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Star Trek-like transporter might solve brain disease mysteries, understand religious belief

| May 5, 2017
star trek transporter
This article or excerpt is included in the GLP’s daily curated selection of ideologically diverse news, opinion and analysis of biotechnology innovation.

The late astronomer and champion science communicator Carl Sagan once proposed a very simple experiment to test the claims of religious people and new age types who claim memories of ‘floating’ outside of their bodies during a near death experience. His experiment: Simply place a book that is obscure or unknown to the person atop a book shelf. If he or she claims the ability to experience what’s called “astral projection”, ask the person some very specific things from the book jacket. If the person can’t produce the correct answer then, well, the memory of floating was not real. More than likely it was a bizarre sensation produced by the semi-conscious mind, probably after the person was revived.

Not too long ago, neuroscientists could only guess at the causes of such “out-of-body” experiences. But today, technology is helping researchers see that such ‘experiences’ are really ‘all in the brain’ and nothing else. At the same time, improved understanding of the physical basis of our spatial perception may go a long way in helping us to understand the variety of maladies that can shape our brains and behavior, including understanding schizophrenia. It might even shed light on the origins of organized religion.

What is the latest mind monitoring innovation? Using a brain scanning technology known as functional magnetic resonance imaging (fMRI), Swedish researches have been able to produce a Star Trek transporter effect within the minds of volunteers (reports in various media have employed the term “teleporting” when talking about the Star Trek device, but the Star Trek series never used that term; it was always the “transporter”).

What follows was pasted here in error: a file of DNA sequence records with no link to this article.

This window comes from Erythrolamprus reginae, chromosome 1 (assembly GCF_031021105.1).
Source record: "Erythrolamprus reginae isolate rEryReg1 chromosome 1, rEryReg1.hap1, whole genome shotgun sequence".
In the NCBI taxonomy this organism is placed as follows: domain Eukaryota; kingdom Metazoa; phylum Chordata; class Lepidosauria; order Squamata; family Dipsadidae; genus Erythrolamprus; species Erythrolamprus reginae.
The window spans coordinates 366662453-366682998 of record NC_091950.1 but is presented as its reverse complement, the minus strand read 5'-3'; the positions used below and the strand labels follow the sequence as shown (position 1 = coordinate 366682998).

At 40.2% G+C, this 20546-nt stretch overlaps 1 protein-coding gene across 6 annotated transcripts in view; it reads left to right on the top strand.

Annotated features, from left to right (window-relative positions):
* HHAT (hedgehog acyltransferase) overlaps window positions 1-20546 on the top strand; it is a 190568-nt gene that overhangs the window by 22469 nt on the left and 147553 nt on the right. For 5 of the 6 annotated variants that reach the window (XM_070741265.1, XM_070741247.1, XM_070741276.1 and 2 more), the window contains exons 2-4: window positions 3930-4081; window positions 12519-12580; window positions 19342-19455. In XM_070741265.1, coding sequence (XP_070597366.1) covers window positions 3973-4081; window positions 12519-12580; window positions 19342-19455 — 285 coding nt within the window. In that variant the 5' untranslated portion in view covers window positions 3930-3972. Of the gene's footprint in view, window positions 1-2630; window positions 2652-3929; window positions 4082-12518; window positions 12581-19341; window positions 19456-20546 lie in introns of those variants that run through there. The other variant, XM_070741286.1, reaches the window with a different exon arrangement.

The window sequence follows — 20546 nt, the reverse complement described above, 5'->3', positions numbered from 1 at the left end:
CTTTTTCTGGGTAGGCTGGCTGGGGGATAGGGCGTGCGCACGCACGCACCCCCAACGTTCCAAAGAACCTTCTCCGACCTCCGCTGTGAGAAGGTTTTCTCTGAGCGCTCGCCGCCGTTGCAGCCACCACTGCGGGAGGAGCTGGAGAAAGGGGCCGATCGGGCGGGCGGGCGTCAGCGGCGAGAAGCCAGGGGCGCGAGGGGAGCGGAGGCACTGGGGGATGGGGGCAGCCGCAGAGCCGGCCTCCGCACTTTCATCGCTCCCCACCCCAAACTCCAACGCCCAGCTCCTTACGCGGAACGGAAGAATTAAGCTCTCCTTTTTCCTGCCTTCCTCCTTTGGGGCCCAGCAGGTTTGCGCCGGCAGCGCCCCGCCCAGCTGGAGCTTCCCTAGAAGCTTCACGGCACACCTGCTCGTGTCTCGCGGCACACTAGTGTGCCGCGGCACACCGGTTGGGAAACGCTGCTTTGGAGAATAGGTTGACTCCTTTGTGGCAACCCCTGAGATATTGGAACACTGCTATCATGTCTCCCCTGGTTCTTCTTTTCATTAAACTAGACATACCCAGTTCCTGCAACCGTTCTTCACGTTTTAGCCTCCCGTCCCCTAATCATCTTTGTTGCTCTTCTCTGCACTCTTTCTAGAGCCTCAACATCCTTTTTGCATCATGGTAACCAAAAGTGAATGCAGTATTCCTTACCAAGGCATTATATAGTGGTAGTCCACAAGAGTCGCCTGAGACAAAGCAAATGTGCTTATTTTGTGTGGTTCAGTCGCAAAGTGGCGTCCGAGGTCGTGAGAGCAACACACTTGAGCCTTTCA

To be sure, nobody has actually beamed anyone anywhere. Rather, lying in an MRI chamber, subjects were made to feel as if they were beamed around a room. By linking the volunteers with virtual reality to a dummy with cameras and sensors on different body parts and brushing over cameras and sensors, and by moving the dummy around, the researchers were able to observe how activity in specific parts of the brain caused a person to feel as if he or she is in one place or another.

“If we can figure out how the brain constructs the sense of body in space, it will give us clues as to what goes on in disorders such as schizophrenia,” said neuroscientist Arvid Guterstam, of the Karolinska Institute in Stockholm, where the experiment was conducted.

That’s because schizophrenia includes disturbances of self-perception, not necessarily in the spatial sense, but spatial misperceptions can be a part of it. Furthermore, a much more rare condition, called asomatognosia, is characterized by a lack of awareness of a certain body part. Generally, asomatognosia develops as a result of brain damage, and loss of awareness of particular body parts corresponds to damage in particular brain regions.